Sunday, March 22, 2009

Taking on the system makes few friends; here's a website on bad judges, attorneys in family courts; one woman's fight for simple justice for her child

Bonnie Russell was savaged in an article in Los Angeles' premiere legal journal for doing the unthinkable: speaking and fighting back against a judge and attorneys trying to wreck her daughter's life in divorce court.

The San Francisco area woman has made what happened to her an Internet cause along several websites, most recently, and she has invited people who have experienced the same injustice to write in and complain and learn how to act.

Her site, , features a throrough news service on custody news and children killed during and after court battles by a parent.

The complaint part of the USAjudges website has thrown some fear into the industry, Russell tells me, and has won her appearances before law firms to speak about family court wrongs. Like cockroaches, the industry fears the light. And the industry then cannot use state judicial commissions to cover up its wrongs.

But keep your complaints direct and to the point. No one including Russell wants to hear someone drone on. And she does judicial oversight commissions are worthless. Any change must come from enough people getting enlightened and alarmed enough to demand justice.

Attorneys and judges don't like publicity. They sure don't want people coming into the courthouses and getting in the way of fees, bar association relationships and other profits.

Of course, the divorce industry must set out to discredit anyone that threatens its profits. And the Daily Journal piece -- in this most favorable of its excerpts about Russell -- is full of a "how dare she" attitude toward a citizen actually trying to defend her rights and more importantly those of her child before a judge.

These days Russell spends almost twelve hours a day in cyberspace, waking up at 4:30 a.m. to scan newspapers from around the country for family court horror stories. She lives alone, in a two-room apartment near the beach in Del Mar.

Her front door is glass, tinted so she can see out but visitors can't see in. On the wall in the entranceway hangs a large painting that her daughter made in the fourth grade. The apartment's main room is dominated by her workstation.

Her computer is surrounded by files and bookcases that hold enormous binders full of court documents and transcripts from hundreds of wounded family law litigants who have sought her help. She stores some of the documents in the room she is saving for her daughter, but that door remains closed.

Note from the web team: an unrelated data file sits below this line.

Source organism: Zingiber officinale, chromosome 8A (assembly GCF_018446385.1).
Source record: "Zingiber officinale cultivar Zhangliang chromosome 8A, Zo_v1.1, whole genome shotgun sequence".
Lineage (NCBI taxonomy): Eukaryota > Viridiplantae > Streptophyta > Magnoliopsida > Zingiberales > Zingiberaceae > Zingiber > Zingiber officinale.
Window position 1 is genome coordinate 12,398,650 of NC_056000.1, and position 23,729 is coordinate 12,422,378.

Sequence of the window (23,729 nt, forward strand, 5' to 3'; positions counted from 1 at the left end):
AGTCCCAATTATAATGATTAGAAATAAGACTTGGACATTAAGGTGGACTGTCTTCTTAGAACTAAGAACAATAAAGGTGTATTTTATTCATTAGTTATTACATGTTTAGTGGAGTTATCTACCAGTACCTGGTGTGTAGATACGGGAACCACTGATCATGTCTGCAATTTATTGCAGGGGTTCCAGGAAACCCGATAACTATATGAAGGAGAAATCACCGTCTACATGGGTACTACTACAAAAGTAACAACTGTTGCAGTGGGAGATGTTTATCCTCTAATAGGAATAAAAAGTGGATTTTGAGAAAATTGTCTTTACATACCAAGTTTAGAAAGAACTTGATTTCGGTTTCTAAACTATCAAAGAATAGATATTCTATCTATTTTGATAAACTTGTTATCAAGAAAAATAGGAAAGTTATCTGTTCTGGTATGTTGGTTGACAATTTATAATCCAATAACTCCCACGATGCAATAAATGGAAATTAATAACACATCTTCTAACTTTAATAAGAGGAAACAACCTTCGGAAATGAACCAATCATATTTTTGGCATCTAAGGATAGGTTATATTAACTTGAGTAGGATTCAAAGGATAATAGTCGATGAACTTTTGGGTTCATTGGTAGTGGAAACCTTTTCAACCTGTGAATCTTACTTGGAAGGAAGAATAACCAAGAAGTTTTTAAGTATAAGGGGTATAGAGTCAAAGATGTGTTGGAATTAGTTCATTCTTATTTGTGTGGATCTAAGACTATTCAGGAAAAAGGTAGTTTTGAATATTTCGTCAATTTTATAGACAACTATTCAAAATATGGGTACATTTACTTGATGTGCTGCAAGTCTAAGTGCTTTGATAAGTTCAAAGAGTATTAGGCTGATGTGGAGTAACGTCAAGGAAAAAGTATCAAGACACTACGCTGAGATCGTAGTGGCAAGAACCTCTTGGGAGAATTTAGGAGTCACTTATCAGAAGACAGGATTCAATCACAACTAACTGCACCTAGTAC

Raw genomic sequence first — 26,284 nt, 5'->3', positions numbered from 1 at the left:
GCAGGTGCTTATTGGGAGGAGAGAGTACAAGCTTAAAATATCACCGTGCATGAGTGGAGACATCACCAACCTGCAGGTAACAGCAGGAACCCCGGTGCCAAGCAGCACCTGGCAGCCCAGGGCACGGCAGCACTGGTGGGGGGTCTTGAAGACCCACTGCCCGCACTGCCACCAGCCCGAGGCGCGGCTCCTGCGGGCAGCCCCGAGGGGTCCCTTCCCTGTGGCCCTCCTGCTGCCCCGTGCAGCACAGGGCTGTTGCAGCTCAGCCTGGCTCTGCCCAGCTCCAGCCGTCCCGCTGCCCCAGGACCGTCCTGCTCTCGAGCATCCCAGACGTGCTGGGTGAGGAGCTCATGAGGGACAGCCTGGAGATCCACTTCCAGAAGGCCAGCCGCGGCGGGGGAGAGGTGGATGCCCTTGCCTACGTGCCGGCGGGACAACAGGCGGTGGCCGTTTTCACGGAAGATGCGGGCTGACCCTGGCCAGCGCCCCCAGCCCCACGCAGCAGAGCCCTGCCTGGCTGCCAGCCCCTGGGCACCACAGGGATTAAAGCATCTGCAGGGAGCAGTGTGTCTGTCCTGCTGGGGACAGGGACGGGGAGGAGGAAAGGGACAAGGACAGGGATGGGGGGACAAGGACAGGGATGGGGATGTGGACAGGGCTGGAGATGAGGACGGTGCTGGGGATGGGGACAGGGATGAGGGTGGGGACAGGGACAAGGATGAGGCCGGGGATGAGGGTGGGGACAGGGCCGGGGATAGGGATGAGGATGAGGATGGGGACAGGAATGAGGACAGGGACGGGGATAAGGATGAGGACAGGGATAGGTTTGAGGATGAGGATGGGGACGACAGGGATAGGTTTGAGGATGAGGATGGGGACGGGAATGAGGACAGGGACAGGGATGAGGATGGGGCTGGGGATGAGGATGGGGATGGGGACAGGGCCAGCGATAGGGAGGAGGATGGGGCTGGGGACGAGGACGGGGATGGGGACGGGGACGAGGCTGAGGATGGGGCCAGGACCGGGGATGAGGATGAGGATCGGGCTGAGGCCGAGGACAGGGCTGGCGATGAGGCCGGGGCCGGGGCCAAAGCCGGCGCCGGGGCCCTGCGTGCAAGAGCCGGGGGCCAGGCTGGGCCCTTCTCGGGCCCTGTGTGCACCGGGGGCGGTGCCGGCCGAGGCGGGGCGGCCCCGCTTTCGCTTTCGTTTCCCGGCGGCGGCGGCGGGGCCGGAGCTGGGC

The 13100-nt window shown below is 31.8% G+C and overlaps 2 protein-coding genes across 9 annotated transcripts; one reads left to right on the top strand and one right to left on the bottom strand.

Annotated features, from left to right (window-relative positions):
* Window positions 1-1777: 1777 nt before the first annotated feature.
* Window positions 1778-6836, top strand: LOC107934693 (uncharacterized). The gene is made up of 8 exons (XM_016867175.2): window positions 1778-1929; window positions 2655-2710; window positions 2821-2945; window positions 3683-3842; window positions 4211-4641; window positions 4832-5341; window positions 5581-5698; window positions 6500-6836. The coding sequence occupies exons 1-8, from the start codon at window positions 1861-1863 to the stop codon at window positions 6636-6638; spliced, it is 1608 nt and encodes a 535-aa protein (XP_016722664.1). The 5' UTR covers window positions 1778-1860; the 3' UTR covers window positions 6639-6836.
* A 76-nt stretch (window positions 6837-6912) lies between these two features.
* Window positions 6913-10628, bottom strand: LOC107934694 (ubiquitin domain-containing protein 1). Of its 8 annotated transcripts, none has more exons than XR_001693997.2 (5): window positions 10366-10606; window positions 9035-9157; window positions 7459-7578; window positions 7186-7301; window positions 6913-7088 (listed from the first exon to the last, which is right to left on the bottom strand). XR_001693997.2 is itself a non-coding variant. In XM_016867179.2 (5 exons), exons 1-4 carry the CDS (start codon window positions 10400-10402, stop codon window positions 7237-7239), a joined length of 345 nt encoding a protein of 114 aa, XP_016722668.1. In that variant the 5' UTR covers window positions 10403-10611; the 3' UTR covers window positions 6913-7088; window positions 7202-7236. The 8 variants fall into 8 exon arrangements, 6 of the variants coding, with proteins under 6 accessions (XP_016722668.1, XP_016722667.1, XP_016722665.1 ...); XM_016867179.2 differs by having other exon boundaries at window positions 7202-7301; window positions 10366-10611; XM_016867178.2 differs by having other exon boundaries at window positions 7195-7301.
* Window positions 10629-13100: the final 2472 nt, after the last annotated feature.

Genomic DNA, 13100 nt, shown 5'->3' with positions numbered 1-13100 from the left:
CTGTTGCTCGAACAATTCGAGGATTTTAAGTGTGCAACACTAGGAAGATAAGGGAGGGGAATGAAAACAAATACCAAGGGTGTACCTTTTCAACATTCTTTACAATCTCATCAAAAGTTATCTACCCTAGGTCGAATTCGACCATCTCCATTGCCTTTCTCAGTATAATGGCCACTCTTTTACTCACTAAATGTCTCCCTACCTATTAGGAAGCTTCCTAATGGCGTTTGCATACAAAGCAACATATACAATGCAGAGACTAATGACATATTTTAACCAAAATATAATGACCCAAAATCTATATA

Using one of her numerous email aliases, she spends much of the day doing a lot of what she calls "snooping"-logging on to message boards for family court professionals and other divorce- and custody-related sites.

Russell's Internet exploits began ... in 1999 ... . Exposing the divorce industry is now Russell's full-time job. She gets hundreds of emails a week, many of them filled with long, detailed child custody travails.

She catalogs the stories and replies with a form requesting the case number, the parties, the attorneys involved, and a simple summary of the facts. She asks those who respond to omit adjectives and superlatives.

"Long, complaining narratives only turn off the reader," she advises. She has received so many stories, in fact, that she bought a database program to keep them organized by state.

When Russell talks about her audience, it's often with a tinge of condescension and impatience. "Some people get involved in becoming professional victims," she says. "I don't want to be president of their club. I don't do support groups. I'm not into talking and sobbing and whining.

That's not action."

Russell, like many women in this nation, was put on special visitation status when she complained to the judge about the treatment of her daughter by her ex-husband. I did not know that ex-husbands had to be so protected and could not be complained about.

But she also is about defending fathers who are being treated unjustly in reverse in regards to have a meaningful and substantial role in the lives of their children --besides protecting them. She just forward me an e-mail from a friend in Pennsylvania.

Is Russell legitimate?

Anyone who takes the time she does to make judges and attorneys more accountable -- even to her own life experiences -- is doing our republic a favor. All our institutions must be challenged daily by the people who are supposed to be served, or we get messes like AIG, worthless bailouts and a financial industry that betrayed Americans and gutted their retirement savings.

But you make the call and go to her websites at and, and let me know what you think.

1 comment:

Anonymous said...

Tim you should look up the Robin Hampton deposition where former and much heralded judge Lee Davies has some interesting admissions.